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Supreme Court Should Decide FOIA Document Requests Are Not Per Se Public Disclosures under the FCA

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The Supreme Court has granted certiorari in Schindler Elevator Corp. v. United States ex rel. Kirk, an appeal from the Second Circuit, agreeing to decide whether Freedom of Information Act (FOIA) document requests are per se public disclosures under the False Claims Act (FCA).  The Supreme Court should affirm the Second Circuit’s ruling by holding that the documents requested under FOIA are not per se public disclosures, because:

(1) documents retrieved under FOIA are not per se “Federal reports” or “investigation[s]” or any other enumerated source in the public disclosure bar;
(2) the government is often unaware of the fraud even though the government possesses documents evidencing the fraud;
(3) documents requested under FOIA generally are not known to the public unless the requestor publicizes them;
(4) potential whistleblowers may suspect fraud but be unable to state a claim or assess the merits of their claim without requesting documents under FOIA;
(5) any person who detects fraud unknown to the public without using a source enumerated in the public disclosure bar should be rewarded for coming forward with the information, regardless of who they are;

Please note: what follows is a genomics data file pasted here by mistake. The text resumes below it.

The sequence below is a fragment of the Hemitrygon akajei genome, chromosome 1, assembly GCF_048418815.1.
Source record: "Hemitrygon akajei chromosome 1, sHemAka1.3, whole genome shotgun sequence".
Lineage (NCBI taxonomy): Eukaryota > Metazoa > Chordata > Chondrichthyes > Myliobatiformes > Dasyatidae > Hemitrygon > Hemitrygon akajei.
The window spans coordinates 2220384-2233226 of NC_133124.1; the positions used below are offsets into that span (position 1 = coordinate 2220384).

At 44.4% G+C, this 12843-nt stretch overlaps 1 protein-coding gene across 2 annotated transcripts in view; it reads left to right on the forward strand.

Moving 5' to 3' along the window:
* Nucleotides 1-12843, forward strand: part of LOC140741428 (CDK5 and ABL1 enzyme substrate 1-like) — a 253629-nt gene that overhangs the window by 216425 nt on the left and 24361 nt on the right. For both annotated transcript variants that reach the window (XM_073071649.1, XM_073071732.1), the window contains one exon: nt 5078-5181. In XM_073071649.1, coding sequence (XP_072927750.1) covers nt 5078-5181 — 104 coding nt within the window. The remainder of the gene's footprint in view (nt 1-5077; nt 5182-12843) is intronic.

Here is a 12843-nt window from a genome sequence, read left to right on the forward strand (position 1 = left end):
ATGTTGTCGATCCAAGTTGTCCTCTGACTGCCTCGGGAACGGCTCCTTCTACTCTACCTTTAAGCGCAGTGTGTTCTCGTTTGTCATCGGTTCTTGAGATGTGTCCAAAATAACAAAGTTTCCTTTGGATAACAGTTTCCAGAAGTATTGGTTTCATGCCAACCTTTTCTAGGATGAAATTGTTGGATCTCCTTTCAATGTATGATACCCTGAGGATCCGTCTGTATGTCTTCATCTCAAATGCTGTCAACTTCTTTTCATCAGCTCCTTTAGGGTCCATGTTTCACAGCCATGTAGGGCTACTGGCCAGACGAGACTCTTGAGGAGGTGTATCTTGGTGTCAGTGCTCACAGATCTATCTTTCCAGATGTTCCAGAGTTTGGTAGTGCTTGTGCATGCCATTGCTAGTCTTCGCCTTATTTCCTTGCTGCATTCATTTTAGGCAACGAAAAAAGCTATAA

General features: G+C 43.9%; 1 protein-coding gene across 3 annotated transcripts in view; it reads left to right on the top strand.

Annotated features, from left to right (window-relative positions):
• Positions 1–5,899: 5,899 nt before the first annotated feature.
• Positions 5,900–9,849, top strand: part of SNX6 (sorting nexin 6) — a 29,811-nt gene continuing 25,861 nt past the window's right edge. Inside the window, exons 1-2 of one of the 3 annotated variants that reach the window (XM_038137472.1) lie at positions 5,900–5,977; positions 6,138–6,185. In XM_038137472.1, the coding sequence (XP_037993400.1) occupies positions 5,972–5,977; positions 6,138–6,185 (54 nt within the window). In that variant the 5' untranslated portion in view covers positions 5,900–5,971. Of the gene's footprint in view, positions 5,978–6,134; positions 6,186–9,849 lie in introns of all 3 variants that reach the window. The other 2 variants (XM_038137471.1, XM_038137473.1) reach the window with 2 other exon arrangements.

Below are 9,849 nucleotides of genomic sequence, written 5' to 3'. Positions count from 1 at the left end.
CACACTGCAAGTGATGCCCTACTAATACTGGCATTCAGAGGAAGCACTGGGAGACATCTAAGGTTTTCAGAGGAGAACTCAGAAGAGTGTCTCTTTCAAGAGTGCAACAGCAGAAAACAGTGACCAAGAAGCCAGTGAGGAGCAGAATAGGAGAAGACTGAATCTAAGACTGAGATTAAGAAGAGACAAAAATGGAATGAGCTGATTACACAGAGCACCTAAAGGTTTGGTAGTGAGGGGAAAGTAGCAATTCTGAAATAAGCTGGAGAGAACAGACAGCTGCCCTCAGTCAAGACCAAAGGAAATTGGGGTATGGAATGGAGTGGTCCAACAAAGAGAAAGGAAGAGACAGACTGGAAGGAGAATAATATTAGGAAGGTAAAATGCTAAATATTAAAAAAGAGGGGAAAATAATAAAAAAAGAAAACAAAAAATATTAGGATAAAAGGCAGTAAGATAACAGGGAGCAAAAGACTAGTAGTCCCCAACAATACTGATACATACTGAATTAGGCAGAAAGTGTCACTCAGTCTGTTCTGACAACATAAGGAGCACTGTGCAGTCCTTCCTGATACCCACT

(6) by definition, an incentive, such as the FCA reward, is intended to leverage opportunism, otherwise a reward would be unnecessary to begin with;
(7) FCA liability requires that the company know or have reason to know about the false claim, punishing claims that are intentional or negligent, not minor transcription errors; and
(8) if a regulation is too burdensome, its utility should be scrutinized in a public forum by the appropriate federal regulator and Congress, ensuring that the regulation is carefully debated and expert testimony is presented, not left to the self-serving discretion of the companies being regulated.

For information about The Employment Law Group® and its False Claims Act Whistleblower Practice.

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